To hear him tell it, no one is more tired of war than Barack Obama -- yet the U.S. president is warning that combat fatigue must not get in the way of a new U.S. military escapade in the Middle East.
Ironies abound as Obama contemplates U.S. air strikes on Syria, an operation that will show how a president's early ideas about wielding power can be reshaped by the dilemmas of office.
Once, candidate Obama chastised George W. Bush for a “cowboy” foreign policy, an “imperial” presidency, and for alienating allies and taking America into war with cooked intelligence.
But on the cusp of striking Syria, Obama wants Americans to again take on trust intelligence on weapons of mass destruction, despite the CIA's credibility being poisoned by its botched “slam dunk” case for war in Iraq.
After once promising to go to war only with an international coalition and with backing from Congress, Obama stands almost alone, dumped by America's closest ally Britain, and is snubbing the U.N. and bucking public opinion.
Connoisseurs of incongruity may also note that Obama's main military ally in the Syrian adventure figures to be France, the target of endless bile from Americans when it rejected Bush's invitation to help invade Iraq.
Obama has spent two years trying to keep out of Syria, to spare his nation a new Middle East quagmire - but is now being accused of rushing to war - after the administration declared that a U.N. team inspection team's mission there was irrelevant in establishing culpability for a chemical weapons attack last week.
It is also ironic that a politician who made a career on opposing the Iraq war, finds his efforts to sell a new regional operation complicated by that disastrous conflict.
“Iraq has so fundamentally shattered the trust the American people have in the president when it comes to war and peace that it makes doing the right thing, frankly, much harder,” said a former senior Obama national security aide.
Obama said Friday he knew Americans were tired of conflict abroad.
“Nobody ends up being more war-weary than me,” said Obama, awarded the Nobel Peace Prize in 2009 for his “extraordinary efforts to strengthen international diplomacy.”
But Secretary of State John Kerry added: “fatigue does not absolve us of our responsibility.”
The contradictions of the Syrian drama, and the fact that he wants his legacy to be that of a president who got America out of wars, not into new ones, appeared to consume Obama for days.
Aides have repeatedly told journalists that the “president has not made a decision” -- styling their boss's agonizing as the act of a sober leader weighing his not very good options.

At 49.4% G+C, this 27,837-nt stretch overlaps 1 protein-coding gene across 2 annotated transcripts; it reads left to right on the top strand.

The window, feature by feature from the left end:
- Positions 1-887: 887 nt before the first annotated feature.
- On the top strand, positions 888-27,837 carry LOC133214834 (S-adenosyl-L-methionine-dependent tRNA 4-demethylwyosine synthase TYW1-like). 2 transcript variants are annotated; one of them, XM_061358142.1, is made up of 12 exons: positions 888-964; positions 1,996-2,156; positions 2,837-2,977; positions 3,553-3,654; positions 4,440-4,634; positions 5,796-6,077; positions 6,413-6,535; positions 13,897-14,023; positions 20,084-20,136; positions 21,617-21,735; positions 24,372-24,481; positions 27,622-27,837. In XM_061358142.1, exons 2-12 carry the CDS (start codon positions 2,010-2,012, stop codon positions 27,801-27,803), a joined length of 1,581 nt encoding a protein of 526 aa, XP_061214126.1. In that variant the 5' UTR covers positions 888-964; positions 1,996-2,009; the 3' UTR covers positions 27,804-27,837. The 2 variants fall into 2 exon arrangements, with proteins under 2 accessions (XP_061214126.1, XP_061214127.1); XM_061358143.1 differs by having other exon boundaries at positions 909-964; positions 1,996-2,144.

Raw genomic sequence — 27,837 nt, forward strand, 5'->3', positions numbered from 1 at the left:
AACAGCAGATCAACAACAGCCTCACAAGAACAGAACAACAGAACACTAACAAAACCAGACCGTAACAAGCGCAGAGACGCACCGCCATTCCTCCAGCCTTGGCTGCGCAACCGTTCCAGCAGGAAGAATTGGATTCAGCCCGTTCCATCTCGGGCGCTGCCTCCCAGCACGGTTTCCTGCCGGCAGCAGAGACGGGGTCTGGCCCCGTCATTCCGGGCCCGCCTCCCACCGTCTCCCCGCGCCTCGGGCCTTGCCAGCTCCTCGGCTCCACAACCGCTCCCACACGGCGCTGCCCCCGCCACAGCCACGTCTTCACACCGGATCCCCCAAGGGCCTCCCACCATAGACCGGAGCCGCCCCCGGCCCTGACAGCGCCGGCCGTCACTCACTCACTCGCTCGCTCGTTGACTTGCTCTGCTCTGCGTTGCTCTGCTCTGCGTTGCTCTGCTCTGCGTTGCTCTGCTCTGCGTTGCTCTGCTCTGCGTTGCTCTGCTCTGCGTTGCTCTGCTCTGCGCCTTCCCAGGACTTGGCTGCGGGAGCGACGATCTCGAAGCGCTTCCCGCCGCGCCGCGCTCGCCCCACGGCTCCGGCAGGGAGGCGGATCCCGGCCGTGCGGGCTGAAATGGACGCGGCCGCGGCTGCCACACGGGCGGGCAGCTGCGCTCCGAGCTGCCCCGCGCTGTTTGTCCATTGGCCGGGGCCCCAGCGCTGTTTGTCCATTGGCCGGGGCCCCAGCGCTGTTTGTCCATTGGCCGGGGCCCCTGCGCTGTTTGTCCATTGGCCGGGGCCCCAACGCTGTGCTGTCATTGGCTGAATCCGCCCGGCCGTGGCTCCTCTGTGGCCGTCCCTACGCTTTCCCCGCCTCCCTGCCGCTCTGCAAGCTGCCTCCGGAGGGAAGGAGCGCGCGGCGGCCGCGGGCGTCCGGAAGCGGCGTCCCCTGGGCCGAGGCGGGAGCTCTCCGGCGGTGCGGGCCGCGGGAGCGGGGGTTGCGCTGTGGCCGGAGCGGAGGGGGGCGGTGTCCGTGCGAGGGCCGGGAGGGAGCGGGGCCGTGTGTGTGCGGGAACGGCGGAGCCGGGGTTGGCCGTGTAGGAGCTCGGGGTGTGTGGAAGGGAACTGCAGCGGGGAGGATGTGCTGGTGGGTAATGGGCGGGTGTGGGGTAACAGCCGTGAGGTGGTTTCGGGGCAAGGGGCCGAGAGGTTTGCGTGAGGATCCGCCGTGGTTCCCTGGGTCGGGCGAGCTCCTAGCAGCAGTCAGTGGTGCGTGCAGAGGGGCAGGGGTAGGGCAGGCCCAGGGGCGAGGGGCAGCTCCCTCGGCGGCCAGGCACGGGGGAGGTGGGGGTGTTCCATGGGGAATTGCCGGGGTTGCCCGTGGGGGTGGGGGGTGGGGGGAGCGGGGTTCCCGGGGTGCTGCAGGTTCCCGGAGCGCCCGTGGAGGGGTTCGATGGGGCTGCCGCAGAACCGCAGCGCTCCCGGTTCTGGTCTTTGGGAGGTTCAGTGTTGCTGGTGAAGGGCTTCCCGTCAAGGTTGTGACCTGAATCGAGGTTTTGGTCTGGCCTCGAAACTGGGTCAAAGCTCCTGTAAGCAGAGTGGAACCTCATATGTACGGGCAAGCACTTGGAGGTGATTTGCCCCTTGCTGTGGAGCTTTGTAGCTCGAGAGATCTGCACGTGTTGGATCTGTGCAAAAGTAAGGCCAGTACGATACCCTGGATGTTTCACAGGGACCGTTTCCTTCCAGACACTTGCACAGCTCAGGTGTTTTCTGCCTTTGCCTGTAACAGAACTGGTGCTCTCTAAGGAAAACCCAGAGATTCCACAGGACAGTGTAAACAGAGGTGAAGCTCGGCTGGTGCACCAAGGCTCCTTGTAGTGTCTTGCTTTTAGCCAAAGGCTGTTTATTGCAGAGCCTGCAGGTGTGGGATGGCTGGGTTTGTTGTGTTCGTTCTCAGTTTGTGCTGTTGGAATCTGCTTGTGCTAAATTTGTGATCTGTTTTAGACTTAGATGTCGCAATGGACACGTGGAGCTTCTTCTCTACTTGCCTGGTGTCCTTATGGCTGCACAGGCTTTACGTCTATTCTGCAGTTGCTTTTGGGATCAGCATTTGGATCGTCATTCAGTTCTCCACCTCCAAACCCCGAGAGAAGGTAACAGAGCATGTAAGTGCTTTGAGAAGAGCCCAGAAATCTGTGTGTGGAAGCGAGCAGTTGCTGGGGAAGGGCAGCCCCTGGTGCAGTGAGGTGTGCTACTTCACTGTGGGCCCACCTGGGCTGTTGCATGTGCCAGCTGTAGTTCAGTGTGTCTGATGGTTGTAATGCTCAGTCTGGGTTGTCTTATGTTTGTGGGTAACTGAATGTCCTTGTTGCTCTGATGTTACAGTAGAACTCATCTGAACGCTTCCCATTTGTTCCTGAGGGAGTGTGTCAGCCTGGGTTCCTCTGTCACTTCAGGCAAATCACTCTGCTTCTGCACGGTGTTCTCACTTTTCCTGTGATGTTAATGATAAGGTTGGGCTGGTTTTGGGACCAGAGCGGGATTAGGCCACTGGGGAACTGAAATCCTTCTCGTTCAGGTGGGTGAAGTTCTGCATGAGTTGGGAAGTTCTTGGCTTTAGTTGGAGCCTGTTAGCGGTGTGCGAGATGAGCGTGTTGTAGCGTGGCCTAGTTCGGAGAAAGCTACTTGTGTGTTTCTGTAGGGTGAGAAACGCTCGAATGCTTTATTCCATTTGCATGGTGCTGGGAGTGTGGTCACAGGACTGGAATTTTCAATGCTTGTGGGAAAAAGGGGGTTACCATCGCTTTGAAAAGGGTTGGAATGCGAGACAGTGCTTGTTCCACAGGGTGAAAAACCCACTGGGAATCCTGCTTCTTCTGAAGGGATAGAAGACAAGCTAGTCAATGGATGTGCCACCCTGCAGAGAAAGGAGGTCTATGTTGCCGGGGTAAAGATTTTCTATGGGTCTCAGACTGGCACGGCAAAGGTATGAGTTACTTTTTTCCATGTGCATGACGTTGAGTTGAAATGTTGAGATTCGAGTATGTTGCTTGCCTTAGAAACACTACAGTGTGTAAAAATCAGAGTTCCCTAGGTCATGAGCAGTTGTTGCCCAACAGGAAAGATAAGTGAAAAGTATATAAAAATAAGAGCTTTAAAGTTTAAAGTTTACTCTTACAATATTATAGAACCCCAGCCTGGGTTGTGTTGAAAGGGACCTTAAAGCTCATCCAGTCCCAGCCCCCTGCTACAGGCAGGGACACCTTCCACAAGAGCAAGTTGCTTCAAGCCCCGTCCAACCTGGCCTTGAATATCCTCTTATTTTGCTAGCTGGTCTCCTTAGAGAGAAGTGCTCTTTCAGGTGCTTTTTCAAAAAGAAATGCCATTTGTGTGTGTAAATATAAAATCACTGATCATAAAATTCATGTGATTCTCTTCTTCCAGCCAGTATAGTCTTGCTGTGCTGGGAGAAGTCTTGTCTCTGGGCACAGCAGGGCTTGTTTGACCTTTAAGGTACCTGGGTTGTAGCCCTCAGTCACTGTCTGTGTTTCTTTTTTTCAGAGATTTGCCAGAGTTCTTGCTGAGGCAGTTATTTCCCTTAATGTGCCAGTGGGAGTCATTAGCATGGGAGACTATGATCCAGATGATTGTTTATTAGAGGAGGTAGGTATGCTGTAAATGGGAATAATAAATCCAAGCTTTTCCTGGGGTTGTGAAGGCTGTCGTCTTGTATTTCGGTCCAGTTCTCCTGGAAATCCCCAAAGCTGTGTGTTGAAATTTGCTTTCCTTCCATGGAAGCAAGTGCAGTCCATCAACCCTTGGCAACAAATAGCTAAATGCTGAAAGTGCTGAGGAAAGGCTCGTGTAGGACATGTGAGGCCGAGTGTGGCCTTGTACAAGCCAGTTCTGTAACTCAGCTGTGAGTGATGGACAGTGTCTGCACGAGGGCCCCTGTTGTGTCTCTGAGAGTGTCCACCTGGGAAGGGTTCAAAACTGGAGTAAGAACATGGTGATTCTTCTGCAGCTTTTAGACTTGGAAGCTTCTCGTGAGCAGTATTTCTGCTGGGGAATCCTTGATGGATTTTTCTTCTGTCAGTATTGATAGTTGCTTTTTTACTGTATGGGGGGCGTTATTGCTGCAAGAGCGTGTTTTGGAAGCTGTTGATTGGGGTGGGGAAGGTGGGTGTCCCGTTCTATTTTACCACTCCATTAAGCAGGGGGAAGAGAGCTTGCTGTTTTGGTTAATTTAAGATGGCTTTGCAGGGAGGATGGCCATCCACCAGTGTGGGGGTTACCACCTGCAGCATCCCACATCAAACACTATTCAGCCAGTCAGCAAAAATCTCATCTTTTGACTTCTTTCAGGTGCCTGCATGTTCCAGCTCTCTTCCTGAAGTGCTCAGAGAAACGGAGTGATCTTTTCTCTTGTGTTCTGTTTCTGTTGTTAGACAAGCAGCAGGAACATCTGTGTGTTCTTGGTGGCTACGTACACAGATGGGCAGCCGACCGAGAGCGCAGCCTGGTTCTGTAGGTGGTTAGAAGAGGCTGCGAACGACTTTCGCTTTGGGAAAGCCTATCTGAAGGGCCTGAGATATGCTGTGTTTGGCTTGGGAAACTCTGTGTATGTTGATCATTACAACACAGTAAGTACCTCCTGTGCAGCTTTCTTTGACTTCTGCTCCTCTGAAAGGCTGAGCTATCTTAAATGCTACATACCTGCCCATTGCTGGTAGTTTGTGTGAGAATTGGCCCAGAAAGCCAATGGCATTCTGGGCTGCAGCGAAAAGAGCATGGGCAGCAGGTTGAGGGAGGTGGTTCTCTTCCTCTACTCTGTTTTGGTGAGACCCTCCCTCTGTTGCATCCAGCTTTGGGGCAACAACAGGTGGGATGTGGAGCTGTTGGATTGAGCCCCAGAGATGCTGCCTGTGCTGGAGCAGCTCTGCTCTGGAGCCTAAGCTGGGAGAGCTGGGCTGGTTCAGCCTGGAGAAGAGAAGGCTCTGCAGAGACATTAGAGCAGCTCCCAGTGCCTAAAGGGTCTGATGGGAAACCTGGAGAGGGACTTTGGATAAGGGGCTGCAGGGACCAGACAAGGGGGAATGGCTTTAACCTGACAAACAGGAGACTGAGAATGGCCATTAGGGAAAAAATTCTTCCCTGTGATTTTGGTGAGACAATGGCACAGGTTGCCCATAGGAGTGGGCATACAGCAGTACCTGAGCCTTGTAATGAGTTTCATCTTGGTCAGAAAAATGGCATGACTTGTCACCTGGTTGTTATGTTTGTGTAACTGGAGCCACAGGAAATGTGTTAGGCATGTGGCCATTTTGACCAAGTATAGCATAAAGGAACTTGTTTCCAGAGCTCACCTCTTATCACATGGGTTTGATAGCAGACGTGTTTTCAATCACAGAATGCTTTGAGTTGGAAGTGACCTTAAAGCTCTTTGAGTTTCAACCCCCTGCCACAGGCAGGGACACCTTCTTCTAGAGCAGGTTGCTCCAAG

Obama has seen his preference for a U.N.-endorsed mission to punish President Bashar al-Assad's regime thwarted by a recalcitrant Russia - and the usual double act with “special relationship” buddy Britain was sensationally dashed by the House of Commons.
But he knows going it alone carries a price.
“There are rules of international law,” Obama said on CNN a week ago. “If the U.S. goes in and attacks another country without a U.N. mandate and without clear evidence that can be presented, then there are question in terms of whether international law supports it.
“Do we have the coalition to make it work?” Obama said.
A week on, Obama appears to have resolved the dilemma and acknowledged the limits of multilateralism.
“I've shown consistently, my strong preference for multilateral action whenever possible,” Obama said Friday.
But the United States may also have to act alone if necessary, he said, to enshrine the principle that chemical weapons must not be used in a way that could endanger U.S. allies and national security - and to side with civilians in the path of a war crime.
“A lot of people think something should be done but nobody wants to do it,” Obama reflected at the White House.
Benjamin Jensen, an American University political science scholar, said U.S. foreign policy since World War II had been dominated by the idea of building a multilateral international diplomatic and economic order.
“President Obama has multiple times indicated his commitment to that kind of liberal internationalist vision,” he said.
“That's where this becomes a real awkward moment if he decides to move forward (on Syria).”
Many observers in Washington believe a Syrian campaign will only be waged because of what they see as a mistake.
Obama's credibility is in question because he declared that the use of a “whole bunch” of chemical weapons by Assad in the civil war would cross a U.S. red line.
John Kerry appeared to implicitly acknowledge that view on Friday, saying the world was watching what America would do in Syria.
But he cast the argument wider, saying U.S. foes were judging how Washington reacted to violations of international order.
“They are watching to see if Syria can get away with it. ... it is about Iran ... it is about Hezbollah and North Korea.”
So the ultimate irony may be that Obama may enter a war in Syria, so he does not have to fight one somewhere else.
Contradictions and irony stalk Obama in Syria war